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IDLES ‘Ultra Mono’ is provocative post-punk for the pandemic generation

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An open goal isn’t always easy to score. For Bristol’s scene-leading IDLES, 2020 has been a year of constant post-punk potential: a global pandemic and its implications on employment, welfare and class; a renewed focus on environmental and civil rights protest; and the death throes of one of the most unpopular presidents in US history. So great is the material IDLES need to explore that simply condensing it into twelve tracks sounds impossible, never mind weaving a protest narrative between them.

Perhaps the greatest strength of Ultra Mono, then, is that the band’s third LP feels like their tightest yet. IDLES have finessed their instrumental resistance to a point where every track – despite not breaking much new structural ground – punches with authenticity.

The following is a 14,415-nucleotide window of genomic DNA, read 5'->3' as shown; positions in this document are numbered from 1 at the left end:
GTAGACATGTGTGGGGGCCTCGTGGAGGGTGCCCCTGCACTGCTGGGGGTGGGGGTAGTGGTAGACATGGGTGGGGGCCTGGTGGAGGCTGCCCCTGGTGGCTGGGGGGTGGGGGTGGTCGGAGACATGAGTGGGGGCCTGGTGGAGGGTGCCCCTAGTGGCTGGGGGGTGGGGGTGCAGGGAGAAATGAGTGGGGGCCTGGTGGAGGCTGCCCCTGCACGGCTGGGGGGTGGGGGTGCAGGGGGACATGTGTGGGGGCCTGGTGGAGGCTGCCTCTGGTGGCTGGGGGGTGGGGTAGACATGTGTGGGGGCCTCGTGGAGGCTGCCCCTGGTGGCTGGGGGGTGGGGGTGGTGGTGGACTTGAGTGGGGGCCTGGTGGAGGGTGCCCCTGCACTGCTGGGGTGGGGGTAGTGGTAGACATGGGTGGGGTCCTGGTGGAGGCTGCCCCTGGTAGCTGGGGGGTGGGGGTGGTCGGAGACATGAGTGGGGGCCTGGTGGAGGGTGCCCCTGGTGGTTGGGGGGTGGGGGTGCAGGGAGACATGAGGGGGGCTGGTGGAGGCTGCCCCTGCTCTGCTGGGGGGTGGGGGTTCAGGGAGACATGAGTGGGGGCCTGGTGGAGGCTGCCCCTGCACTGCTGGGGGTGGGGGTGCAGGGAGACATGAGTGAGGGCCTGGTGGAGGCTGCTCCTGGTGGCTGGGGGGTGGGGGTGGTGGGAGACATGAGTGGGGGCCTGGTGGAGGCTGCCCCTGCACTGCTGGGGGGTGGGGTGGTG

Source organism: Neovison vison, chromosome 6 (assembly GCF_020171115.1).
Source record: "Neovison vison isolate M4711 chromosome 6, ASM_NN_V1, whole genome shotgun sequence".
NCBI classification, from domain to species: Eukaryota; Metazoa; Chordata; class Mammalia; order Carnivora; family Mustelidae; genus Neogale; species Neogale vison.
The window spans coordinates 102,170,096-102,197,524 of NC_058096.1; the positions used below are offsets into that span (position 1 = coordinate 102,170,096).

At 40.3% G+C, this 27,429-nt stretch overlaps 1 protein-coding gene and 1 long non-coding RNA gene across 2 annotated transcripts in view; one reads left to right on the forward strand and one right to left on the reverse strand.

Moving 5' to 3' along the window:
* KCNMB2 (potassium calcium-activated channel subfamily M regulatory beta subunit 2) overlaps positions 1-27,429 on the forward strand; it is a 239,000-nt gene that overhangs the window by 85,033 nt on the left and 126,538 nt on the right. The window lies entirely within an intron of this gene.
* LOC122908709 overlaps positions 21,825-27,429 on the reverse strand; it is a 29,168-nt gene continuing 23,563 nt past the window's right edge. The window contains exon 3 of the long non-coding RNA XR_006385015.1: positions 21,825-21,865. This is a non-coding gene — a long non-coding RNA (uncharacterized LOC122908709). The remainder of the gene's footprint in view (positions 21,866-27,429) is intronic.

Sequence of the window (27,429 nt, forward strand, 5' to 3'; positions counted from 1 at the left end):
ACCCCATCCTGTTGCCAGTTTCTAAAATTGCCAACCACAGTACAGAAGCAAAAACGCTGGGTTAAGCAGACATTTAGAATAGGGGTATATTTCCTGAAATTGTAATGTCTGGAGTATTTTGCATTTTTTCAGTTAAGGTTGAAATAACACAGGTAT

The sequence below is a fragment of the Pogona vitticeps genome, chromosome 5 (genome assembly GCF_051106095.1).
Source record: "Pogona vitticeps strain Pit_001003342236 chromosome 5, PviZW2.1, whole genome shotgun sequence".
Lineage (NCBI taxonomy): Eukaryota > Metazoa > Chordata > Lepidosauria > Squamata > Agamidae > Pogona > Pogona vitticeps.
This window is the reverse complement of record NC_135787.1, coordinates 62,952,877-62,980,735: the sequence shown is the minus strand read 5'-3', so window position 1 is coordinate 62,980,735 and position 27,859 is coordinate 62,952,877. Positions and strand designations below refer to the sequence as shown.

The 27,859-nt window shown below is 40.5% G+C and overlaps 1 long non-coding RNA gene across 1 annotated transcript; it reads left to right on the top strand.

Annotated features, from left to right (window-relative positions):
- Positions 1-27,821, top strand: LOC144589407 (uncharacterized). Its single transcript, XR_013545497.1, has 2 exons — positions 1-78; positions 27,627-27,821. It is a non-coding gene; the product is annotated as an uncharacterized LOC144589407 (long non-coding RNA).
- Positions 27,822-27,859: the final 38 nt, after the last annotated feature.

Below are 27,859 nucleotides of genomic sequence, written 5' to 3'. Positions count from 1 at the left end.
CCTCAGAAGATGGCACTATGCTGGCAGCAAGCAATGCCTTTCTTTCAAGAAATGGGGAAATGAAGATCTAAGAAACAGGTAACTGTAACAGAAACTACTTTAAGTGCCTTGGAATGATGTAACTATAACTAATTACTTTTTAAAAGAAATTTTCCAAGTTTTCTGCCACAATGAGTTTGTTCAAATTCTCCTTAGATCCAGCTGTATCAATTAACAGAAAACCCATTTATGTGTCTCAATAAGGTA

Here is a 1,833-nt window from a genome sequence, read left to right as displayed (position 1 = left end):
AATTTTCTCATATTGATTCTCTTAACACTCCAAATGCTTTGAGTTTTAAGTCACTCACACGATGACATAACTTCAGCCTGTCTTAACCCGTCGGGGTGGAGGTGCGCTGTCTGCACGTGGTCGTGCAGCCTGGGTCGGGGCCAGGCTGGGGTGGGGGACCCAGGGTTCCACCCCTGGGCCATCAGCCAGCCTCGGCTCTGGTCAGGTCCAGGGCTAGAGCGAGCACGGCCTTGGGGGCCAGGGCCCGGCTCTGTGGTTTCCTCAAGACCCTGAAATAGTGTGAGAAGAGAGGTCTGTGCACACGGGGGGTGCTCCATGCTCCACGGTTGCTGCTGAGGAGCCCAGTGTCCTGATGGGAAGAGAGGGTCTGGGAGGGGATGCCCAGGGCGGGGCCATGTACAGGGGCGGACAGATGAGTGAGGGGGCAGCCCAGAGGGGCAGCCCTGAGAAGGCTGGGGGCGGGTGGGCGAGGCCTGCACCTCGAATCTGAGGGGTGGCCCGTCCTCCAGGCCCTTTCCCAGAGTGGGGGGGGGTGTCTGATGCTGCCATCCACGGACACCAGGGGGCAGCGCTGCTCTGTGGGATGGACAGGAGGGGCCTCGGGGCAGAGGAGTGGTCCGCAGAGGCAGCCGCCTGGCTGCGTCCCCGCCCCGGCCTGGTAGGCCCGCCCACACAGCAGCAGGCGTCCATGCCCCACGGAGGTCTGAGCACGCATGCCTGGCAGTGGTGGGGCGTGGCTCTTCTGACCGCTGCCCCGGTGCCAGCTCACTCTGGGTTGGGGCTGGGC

Fans will debate whether its sloganeering is as potent as 2018’s Joy as an Act of Resistance, but there’s no denying Ultra Mono’s power for countercultural good.

The five waste no time. The opener, ‘War’, lays its cards out immediately, revelling in distorted riffs and relentless percussion. Long before vocals arrive, it can only be IDLES. Their unique ability to sound polished and dirty at the same time is here, and stronger than ever. If you were worried that frontman Joe Talbot’s brand of revolution was gone, the howled chorus of “this means war / Anti-war” should calm your nerves. 

The following singles ‘Grounds’ and ‘Mr Motivator’ – unusual for an affirmation track, satisfying on a second listen – kick with the same grimy instrumental weight. Nick Launay may have experience with everyone from Anna Calvi to Arcade Fire, but he and fellow producer Adam Greenspan truly excel here, where feedback and reverb are perfected to underscore the chaos.

There may not be too many surprises in IDLES’ studio resources, but they remain masters of getting the most out of a limited toybox